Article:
This is part of an ongoing series of regional Shakespeare coverage. This is Louie Woodall here this week with the latest in Shakespeare news from London.
London is the true home of Shakespeare’s plays. Not in its palaces or theatres, but in the open air of the city, where his poetry and prose first rang out from the open roof of the Globe.
Today, London is home to thousands of secret squares, plazas, and spaces ripe for a bit of the Bard. A certain magic suffuses open air performances–the audience and players bound together by their shared endurance of the elements, simultaneously part of, yet apart from, the hustle and bustle of the city around them.
The London Contemporary Theatre invoked this magic and then some in the course of two open air performances of The Merchant of Venice on October 8 and 9. Staged in the beating heart of the city’s financial district, the players could not have chosen a more appropriate venue for a comedy based on risk, reward, and exchange. In Shakespeare’s time, Venice was the mercantile hub of the known world; today, London holds that crown, and squashed on the stone steps of Exchange Square, flanked by the modern cathedrals of capitalism and the site of the worst financial crisis for nearly a century, the classic story assumed a fresh resonance.
True to their name, the London Contemporary Theatre performed in modern dress against a backdrop reflecting the glittering spires of the city around them. Antonio and Bassanio were portrayed as slick businessmen who could have wandered out of any one of the myriad bank headquarters surrounding the square, while Portia assumed the haughtiness of a pampered Chelsea heiress. Fortunately, their performances were far from one-dimensional: Tom Crowley’s Bassanio convinced as the naïve, love-sick suitor, and Claire Cartwright, as Portia, played up the long-suffering posh girl routine while never leaving the audience in doubt as to her brains and guile. Joshua Barton, meanwhile, gave an understated performance as Antonio–neither overplaying the character’s virulent anti-Semitism towards Shylock at the beginning of the play nor his abject terror in the court scene at the end.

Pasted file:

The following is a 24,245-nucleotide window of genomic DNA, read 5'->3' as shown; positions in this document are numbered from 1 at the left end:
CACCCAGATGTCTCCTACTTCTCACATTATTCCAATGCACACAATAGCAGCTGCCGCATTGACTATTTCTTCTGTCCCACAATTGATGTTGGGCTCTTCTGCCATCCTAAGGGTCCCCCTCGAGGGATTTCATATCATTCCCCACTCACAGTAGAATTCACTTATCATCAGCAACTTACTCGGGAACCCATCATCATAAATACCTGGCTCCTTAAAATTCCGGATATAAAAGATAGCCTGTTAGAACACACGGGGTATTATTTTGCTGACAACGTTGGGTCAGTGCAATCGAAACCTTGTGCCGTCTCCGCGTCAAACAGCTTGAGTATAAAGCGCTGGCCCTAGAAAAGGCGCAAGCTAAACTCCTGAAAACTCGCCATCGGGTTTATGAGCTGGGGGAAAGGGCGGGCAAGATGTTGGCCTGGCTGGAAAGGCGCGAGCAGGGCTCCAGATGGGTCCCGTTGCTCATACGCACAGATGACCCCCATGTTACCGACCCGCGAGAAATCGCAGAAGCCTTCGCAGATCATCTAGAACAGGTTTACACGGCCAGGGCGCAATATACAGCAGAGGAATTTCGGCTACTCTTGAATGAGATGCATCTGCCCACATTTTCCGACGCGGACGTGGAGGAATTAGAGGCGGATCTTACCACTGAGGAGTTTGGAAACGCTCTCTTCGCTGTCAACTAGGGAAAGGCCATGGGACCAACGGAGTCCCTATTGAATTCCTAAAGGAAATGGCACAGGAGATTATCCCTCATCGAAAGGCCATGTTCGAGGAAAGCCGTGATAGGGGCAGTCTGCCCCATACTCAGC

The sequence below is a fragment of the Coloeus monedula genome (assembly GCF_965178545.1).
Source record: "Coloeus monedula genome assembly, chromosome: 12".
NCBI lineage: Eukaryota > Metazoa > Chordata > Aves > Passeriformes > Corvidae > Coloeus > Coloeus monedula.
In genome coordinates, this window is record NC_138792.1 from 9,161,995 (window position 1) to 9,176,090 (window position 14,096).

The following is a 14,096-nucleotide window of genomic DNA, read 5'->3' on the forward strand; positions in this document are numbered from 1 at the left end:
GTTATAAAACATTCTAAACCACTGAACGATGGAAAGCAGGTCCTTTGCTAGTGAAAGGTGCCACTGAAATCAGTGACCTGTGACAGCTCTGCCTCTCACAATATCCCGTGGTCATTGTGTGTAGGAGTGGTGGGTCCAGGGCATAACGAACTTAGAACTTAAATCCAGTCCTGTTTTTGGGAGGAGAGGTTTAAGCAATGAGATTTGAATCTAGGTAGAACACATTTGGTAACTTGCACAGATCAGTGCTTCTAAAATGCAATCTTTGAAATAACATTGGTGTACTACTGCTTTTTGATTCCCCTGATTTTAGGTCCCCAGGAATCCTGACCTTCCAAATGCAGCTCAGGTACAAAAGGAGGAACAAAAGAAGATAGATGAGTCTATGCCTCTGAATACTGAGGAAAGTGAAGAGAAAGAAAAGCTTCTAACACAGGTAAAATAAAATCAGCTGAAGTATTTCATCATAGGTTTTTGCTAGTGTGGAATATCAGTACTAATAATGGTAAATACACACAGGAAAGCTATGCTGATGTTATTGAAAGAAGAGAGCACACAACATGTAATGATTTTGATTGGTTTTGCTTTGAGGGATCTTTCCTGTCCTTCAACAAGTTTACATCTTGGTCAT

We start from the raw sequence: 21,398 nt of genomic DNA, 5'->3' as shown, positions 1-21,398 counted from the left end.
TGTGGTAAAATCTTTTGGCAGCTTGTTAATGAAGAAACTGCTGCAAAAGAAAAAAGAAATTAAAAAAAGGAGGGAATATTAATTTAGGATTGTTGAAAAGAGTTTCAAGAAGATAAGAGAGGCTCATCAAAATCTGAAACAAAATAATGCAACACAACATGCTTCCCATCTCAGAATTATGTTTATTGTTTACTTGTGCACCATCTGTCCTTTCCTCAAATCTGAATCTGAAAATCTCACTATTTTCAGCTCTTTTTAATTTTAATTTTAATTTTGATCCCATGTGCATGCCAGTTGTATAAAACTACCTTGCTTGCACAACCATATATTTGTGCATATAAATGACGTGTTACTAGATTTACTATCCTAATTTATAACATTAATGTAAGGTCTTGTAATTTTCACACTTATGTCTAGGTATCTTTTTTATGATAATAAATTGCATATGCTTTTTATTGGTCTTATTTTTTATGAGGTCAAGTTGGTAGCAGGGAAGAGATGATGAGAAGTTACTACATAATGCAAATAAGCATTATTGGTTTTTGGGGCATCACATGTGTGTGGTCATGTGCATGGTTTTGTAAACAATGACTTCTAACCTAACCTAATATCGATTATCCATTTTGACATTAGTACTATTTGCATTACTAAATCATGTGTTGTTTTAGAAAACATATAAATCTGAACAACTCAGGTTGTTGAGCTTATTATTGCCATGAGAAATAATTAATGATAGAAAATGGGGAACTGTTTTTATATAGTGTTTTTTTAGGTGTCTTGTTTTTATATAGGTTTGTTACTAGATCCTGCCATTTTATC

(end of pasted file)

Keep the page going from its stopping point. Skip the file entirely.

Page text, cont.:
Jonathan Ashby-Rock’s Gratiano and Alice Brittain’s Nerissa provided admirable supporting performances, although the former’s dabbling in slapstick erred more towards the grating than gratifying.
The standout performance, however, was William Harrison-Wallace’s Shylock, who expertly captured the dual nature of the character as both villain and victim. The venom with which he castigated Antonio in his soliloquy prior to sealing the bond for a pound of flesh chilled more than the rain pounding down from the curdled London sky- but it was his heartfelt interpretation of the famous “if you prick us, do we not bleed?” speech that provided the play’s most affecting moment. With his Blackberry and briefcase in hand, he could have blended into the crowds milling around the stage in an instant, adding extra poignancy to his lament on the divisions men place between themselves and others. His entrapment by Portia, while disguised as Balthazar, seemed more cruel than cathartic, such was the sympathy he evoked.
Open air theatre is never short of challenges, and the whole cast has to be commended for squeezing the play into a brisk hour-and-a-half, and for keeping the audience enthused as the rain poured down. Leaving Exchange Square after the show and blending back into the crowds heading for the City, I was struck anew by the parallels between monetary transaction and human relationships. Thankfully, this was, of course, exactly what Shakespeare–and the London Contemporary Theatre–intended.